10 years ago this weekend, I moved to New Orleans. I was a 25-year-old music school dropout, having spent the previous couple of years working in restaurant kitchens, watching my college friends defend their dissertations and move into real jobs, flirting with a running addiction. A year or so working inpatient psych in Sarasota, the suicidal kids and the overdose graveyard shift in the locked room on the ER floor, had burned me out and I had moved back to Orlando, defeated and hopeless and seriously considering moving out to the beach, where I could work on my melanoma, pick at my guitar, and brand myself an "outsider artist."
Luckily, in the summer of 2001, my brilliant and beautiful New College friends put together a grand trip to Northern California--Gualala, to be specific--and we spent a week lounging in hammocks, playing endless rounds of Spite and Malice, dipping our toes in the Pacific and floating in the more welcoming streams, acting stupidly and trading bits of our souls. There wasn't much reminiscing, as I recall; but then, there wasn't much distance between our graduation and our real lives.
On the hammock one afternoon, a third of the way through a bottle of gin with the endless blue sky stretched out above our heads, my friend H. and I talked about my shitty life and the various ways in which I had surprised and disappointed myself. Relentlessly pragmatic, my friend suggested that a change of scenery and the company of fellow travelers would help get me back on track. She had moved to New Orleans a few months before; why didn't I join her there?
And so I did. It wasn't a tough call, given my long history of visits to New Orleans, my deep dissatisfaction with life in Central Florida, and my generally impulsive approach to major life decisions. I gave notice at work, sold my old Wurlitzer (sniff sniff, sob), packed the Tercel to the gills and headed off in the darkness up I-75. It was Labor Day weekend and pouring rain in the Panhandle; in my rearview mirror I watched a car fishtail and swerve off the road and I gripped the wheel and sang The Mississippi Squirrel Revival song when I spied the Pascagoula exit. Near Mobile the rain cleared and for the first time my drive across the Bay was not obscured by fog. I drove on, through the tunnel and across the pitted roads in the East and past downtown until I found the blue arches marking my new neighborhood. My friend was out of town for the weekend and so I found a pretty good pizza place on Carrollton (Venezia), had a couple of beers on the porch of the house on State Street Drive, and slept fitfully on the floor. The next morning I stumbled around in my running shoes until I found Tulane University, went for breakfast in the Quarter, and found Southern Decadence.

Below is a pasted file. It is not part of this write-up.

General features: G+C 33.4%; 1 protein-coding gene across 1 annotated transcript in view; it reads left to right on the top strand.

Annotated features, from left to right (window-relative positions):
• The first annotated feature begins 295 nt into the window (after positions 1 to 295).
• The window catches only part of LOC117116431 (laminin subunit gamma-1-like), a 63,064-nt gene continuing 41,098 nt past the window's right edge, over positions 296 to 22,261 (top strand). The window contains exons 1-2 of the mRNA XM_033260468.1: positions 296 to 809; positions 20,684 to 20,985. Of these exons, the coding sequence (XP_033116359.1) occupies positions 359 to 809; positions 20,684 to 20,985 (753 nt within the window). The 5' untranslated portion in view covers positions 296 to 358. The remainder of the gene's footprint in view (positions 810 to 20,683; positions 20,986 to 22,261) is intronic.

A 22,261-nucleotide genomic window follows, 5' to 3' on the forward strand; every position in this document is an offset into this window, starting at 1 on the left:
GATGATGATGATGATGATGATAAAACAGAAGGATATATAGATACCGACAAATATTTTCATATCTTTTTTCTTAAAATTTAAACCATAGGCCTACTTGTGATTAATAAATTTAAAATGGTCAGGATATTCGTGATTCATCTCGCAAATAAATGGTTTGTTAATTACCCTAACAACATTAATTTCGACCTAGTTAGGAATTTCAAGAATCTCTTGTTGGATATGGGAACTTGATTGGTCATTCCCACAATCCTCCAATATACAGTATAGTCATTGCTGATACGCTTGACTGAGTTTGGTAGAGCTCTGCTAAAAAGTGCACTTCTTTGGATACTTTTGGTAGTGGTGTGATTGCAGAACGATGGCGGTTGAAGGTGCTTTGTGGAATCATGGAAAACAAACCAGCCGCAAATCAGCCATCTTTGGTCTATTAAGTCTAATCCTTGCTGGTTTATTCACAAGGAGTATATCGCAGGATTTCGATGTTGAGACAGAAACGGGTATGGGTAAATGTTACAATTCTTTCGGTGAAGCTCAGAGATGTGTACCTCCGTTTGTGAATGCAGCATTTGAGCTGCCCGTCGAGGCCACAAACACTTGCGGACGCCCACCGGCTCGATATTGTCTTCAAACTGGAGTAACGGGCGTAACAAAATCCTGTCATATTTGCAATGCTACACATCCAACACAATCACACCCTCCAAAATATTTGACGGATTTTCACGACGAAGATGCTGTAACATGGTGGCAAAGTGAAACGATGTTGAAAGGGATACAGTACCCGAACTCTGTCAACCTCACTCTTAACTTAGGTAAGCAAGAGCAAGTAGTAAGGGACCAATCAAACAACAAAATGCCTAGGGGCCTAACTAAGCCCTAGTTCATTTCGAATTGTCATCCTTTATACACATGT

I wrote in an earlier post about that first morning, leaving out the most salient memory which--as is true of most memories--is steeped in emotion and devoid of much detail. I remember the way I felt back then, the hopelessness and despair, the disgust and disappointment and fear. I was in the proverbial desert, crawling hands and knees towards the promise of some Other life, some adventure, some nourishment; I came to New Orleans dying of thirst. I had a tattoo on my forearm and a music degree. Not a great formula for success.
I wasn't used to being a loser, but I got over it pretty quickly and even learned to embrace it. I spent a lot of time at Tipitina's and one night, as I was hanging on the bar watching my friends dance, a man sidled over to me and told me I looked sad. I shrugged and drank my beer, wishing he would go away, but he persisted. "You're empty, I think. I can see it in our eyes," he said and I thought that's the stupidest pickup line I've ever heard and he said "But that's okay, this town gonna fill you up." He walked away and I took the shot my bartender friend handed me and thought well it can hurry the hell up, then.
It took a few years, a few jobs, a Master's degree, a massive levee failure, and several Mardi Gras seasons, but here I am ten years later, full to bursting, ruined on any other kind of life. New Orleans is like a member of our family, the wild and unpredictable one everyone likes to complain about but desperately hopes shows up at Thanksgiving dinner. The city has a life force--you've felt it if you've been here--it pulses with every emotion you can think of, it forces you to stay awake. And ten years later I will venture to say that perhaps, just maybe, New Orleans is for losers--for misfits and malcontents, for the ones who lost their way in the wide world and came looking for a richer life, who came crawling, hands and knees, to a place where the store clerks call you "baby" and the ladies in the grocery pinch your infant's fat thighs and there is a certain comfort in the rites and rituals and idiosynchrasies. A New Orleans existence is not something you can sleep your way through, and that's what saved me a decade ago from a life of complacent surrender.
New Orleans, I love you. Here's to another 10 years together.